In arriving at its decision the Board also considered US jurisprudence on the interpretation of section 101 of the US Copyright Act 1976. The section defines “Pictorial, graphic and structural works” as including technical drawings, then continues:“…the design of a useful article…shall be considered a pictorial, graphic, or sculptural work only if, and only to the extent that, such design incorporates pictorial, graphic, or sculptural features that can be identified separately from, and are capable of existing independently of, the utilitarian aspects of the article.”The Board acknowledged the ruling in Imperial Holmes Corp v Lamont (1972) on the application of section 101 to architectural drawings. There the Court of Appeals for the Fifth Circuit agreed that the plans did not grant the architect the right to prevent the reproduction of the building. However it did rule that“The exclusive right to copy what is copyrighted belongs to the architect, even though the plans give him no unique claim on any feature of the structure they detail.”The Board drew attention to a similar matter at issue in Warren Sign Company Inc v Piros Signs Inc (No 4) (1984), concerning the protection afforded to a technical drawing of a sign that was to be erected at Eagle Bank. The District Court for the Eastern District of Missouri held that“Even if the Eagle Bank Drawing does depict a ‘useful article’ plaintiff would still be protected against the unauthorized copying of the drawing itself.”The Board pointed out that, given that both the Copyright Act of the Commonwealth of the Bahamas and the US Copyright Act had been created to give effect to the Berne Convention for the Protection of Literary and Artistic Works, and that they did so in a similar way, the US case law was persuasive on the meaning of section 2(3) of the Copyright Act.The Board was unimpressed with the approach taken by the Court of Appeal of the Commonwealth of the Bahamas:“The proceedings before the Court of Appeal … simply announced its conclusion that the plans did not fall within the definition of “artistic works” but fell within the definition of “design of a useful article … this conclusion fails to give effect to the distinction between the useful article and a technical drawing of the useful article. It reaches a conclusion that differs from the courts of the USA on almost identical language.”So had Hylton infringed Gold Rock's copyright by “preparing or instructing the preparation of copies of the said drawings and dimensions or of a substantial part of them…”? Under the Copyright Act, copyright is infringed if, without a licence from the copyright owner,“…[a] person…does, or authorizes in relation to that work or any substantial part of that work, any of the acts which the copyright owner has the exclusive right to do pursuant to section 9” (conferring the exclusive right on the copyright owner to reproduce the copyrighted work).The Board had little difficulty in satisfying itself that Hylton had infringed by copying the technical drawings. While it acknowledged that HC8 had been drawn by Rolle, Hylton would not be free of liability if he had authorised this reproduction. Of this the Board was convinced.CommentsThis case does not explain how the Court of Appeal of the Bahamas came to miss the definition in the Copyright Act. It seems clear from reading the relevant legislation that a technical drawing would qualify for copyright. The comments from the Board are also instructive in that, even if it was not included in the primary definition, a reading of the legislation in the way proposed by the Court of Appeal would leave technical drawings extremely vulnerable to reproduction.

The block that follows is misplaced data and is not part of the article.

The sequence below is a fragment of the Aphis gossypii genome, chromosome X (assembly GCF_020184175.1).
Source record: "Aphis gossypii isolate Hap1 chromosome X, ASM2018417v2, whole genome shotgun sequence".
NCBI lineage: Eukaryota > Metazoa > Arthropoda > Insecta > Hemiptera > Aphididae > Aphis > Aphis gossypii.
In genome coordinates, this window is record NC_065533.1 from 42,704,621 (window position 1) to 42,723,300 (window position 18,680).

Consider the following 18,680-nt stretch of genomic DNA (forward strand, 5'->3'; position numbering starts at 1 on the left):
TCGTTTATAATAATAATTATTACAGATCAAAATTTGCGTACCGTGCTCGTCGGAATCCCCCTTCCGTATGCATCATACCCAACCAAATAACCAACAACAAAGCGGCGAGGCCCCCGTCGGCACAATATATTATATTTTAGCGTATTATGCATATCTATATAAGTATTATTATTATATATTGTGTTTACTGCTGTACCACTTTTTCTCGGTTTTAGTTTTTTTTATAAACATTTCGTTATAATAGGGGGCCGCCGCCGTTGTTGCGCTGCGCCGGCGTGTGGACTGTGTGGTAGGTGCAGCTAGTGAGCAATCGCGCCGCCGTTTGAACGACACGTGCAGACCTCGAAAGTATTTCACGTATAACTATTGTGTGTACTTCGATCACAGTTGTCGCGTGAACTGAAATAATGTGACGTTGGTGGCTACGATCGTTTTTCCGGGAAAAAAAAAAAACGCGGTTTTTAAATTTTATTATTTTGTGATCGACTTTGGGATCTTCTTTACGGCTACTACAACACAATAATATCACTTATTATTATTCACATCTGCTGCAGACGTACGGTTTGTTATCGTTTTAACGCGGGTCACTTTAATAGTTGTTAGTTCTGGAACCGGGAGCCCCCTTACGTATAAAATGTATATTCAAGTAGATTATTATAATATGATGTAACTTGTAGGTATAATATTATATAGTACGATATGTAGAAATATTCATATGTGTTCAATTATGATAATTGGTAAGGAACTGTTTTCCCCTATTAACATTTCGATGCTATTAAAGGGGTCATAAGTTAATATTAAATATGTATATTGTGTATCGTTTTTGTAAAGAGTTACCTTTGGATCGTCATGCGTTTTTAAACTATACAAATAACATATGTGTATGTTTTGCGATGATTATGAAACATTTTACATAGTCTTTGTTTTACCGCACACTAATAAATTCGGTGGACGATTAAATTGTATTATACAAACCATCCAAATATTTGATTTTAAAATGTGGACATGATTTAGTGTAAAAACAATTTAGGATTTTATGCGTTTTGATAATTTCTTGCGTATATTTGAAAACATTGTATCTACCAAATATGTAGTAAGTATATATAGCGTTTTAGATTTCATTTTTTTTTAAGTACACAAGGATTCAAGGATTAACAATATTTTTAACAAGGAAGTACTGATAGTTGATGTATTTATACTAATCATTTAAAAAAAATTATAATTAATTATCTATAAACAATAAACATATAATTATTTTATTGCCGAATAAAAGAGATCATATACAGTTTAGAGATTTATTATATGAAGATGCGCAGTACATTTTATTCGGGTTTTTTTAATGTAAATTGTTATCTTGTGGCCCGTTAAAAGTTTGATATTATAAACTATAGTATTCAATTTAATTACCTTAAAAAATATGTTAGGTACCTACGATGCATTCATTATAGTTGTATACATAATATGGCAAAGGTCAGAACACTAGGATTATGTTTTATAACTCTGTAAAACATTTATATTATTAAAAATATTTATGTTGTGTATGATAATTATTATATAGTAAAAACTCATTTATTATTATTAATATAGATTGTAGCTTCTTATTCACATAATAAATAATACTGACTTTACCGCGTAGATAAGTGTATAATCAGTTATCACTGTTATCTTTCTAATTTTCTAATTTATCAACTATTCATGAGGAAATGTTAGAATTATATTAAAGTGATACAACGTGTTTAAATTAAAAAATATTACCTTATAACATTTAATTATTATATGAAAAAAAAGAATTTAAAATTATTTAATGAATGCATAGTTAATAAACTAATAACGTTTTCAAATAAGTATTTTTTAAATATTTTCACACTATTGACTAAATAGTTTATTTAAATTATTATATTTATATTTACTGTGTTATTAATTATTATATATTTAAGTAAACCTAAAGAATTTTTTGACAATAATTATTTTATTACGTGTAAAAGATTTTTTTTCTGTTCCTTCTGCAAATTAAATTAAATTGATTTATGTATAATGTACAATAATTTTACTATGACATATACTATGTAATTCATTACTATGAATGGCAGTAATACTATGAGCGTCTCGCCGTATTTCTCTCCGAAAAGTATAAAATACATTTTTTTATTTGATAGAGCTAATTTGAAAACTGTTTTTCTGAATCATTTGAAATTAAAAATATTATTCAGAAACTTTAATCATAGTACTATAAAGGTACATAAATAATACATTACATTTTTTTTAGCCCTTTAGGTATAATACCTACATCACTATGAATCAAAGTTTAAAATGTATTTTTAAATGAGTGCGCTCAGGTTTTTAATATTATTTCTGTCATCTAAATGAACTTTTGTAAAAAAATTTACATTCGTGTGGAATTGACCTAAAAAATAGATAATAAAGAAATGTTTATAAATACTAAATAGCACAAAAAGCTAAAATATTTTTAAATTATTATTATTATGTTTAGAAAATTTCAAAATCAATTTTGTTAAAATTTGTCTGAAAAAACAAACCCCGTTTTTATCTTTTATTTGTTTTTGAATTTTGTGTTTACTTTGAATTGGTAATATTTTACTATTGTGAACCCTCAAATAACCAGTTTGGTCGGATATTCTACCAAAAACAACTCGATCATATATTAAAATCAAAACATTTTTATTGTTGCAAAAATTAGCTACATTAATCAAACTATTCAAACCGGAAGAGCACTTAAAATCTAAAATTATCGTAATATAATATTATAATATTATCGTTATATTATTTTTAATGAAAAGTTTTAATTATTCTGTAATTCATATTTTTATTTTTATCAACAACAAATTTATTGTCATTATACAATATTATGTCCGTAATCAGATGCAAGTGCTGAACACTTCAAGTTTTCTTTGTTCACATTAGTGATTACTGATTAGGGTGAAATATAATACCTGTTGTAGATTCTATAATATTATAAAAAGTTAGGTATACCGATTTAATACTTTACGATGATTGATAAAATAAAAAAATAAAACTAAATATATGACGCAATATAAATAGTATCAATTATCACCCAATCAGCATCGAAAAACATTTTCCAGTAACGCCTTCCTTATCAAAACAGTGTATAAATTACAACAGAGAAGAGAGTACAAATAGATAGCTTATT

The Privy Council ruling gives no explanation as to why provisions of the United States Copyright Act and its subsequent case law come to be cited in a decision on Bahamian copyright law. The local Copyright Act makes no reference to United States law as either having any binding force or as being an interpretational aid. Can any reader advise?